As the Royal Welsh Agricultural Show returns to Llanelwedd in Powys, tourist industry representatives have united with the Welsh Conservatives to draw focus to the Labour Government’s tourism policies which will have a huge impact on people in rural and farming areas.
The measures include a proposed Tourism Tax and new 182-day holiday let threshold which will decimate the tourism industry, particularly hitting those who own small holiday properties such as a cottage or annexe.
Information collated by the Wales Tourism Alliance, UK Hospitality Cymru and PASC UK has found many case studies of people in rural Wales who face their livelihoods being ruined because of Labour’s decisions, supported by Plaid Cymru.
The three organisations conclude that the businesses punished “are small micro-businesses, no burden on the state, working hard to earn a legitimate living from hospitality. Many have no option but to do short-term letting as they are limited by planning consents.”
They continue “If this measure is carried through as proposed, any property, outside a hotspot, limited to only operate as a holiday let will become a blighted property. How will that help rural communities in particular?”
The Welsh Conservatives have already tried to annul the 182-day threshold. Tom Giffard MS moved the motion to annul, which was voted down by Labour, Plaid Cymru and the sole Liberal Democrat (Jane Dodds who represents Mid & West Wales) in opposition to requests from tourism industry representatives.
Commenting, Welsh Conservative Shadow Minister for Tourism, Tom Giffard MS, said:
“Our rural communities benefit hugely from incoming tourism, and Labour plans to do everything they can do wreck the 1-in-7 Welsh jobs that rely on the tourism industry – this is an assault on rural Wales.
“The proposed Tourism Tax and new, sky-high holiday let requirements are fiercely opposed by those who are the backbone of our tourism sector, from the person in Builth who lets out their converted barn to the couple with a small holiday cottage in Narbeth.
“We’re supporting rural Wales with a Mid Wales Plan, an Alternative Agriculture Plan, and being the only party to oppose the tourism tax and the 182-day threshold.
“These are the rural communities who make our tourism industry thrive, bringing much-needed money and jobs. They are being disgracefully targeted by Labour and their faithful allies in Plaid Cymru – it’s only Welsh Conservatives that stand up for rural Wales.”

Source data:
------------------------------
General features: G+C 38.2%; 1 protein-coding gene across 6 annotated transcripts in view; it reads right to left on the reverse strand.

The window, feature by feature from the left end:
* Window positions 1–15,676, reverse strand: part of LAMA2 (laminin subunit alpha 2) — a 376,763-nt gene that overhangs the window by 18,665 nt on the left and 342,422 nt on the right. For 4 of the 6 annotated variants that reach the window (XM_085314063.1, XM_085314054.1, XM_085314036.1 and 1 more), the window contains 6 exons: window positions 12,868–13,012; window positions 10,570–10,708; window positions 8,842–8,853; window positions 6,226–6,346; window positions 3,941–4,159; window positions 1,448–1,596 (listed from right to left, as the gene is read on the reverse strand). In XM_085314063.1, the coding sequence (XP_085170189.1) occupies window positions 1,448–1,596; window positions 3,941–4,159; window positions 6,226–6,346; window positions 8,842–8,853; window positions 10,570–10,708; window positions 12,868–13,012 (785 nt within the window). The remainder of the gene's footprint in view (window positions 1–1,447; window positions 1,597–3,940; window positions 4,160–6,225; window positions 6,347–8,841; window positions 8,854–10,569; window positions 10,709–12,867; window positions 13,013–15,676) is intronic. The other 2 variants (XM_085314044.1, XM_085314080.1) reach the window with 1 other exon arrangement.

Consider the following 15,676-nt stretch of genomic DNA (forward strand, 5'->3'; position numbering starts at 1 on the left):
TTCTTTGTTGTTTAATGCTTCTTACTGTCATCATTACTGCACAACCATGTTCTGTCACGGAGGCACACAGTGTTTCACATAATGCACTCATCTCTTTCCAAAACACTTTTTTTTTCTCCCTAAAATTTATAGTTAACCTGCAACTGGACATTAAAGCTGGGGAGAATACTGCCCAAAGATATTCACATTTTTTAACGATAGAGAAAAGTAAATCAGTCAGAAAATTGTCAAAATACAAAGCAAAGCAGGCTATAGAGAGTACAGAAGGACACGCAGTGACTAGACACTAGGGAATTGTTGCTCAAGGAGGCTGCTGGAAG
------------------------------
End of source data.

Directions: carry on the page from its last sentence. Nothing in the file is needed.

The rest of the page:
Commenting, the Wales Tourism Alliance (WTA) and Professional Association of Self-Caterers UK (PASC) said:
"The Welsh Government say how important tourism is to Welsh communities and the economy.
“Yet local, professional accommodation, hospitality, retail and attractions already feel they are the collateral damage of policies aimed at solving problems for which they are not to blame, such as affordable housing.
"An anti-competitive tourism tax on top of that, when the industry is recovering from covid restrictions and the cost-of-living crisis is affecting holiday makers as well businesses themselves, is madness - and heartless. I cannot remember a time when so many sectors of the industry felt this angry and despondent.
"At a time when we are urging businesses to use all opportunities to engage with Welsh Government to help craft a sustainable and balanced industry across Wales, they have lost confidence that anyone is interested in what they have to say.
"Of course, it's rural communities, where other options are limited and which rely most heavily on tourism, that are best placed to develop a well-balanced industry.”
In addition, a UKHospitality Cymru spokesman said:
“The current cost climate means hospitality businesses are struggling to survive after the terrible years of Covid and these proposals, which will clearly impact hard on those based in rural Wales where bed nights are likely to be less than in tourism hotspots, are universally opposed by the industry.”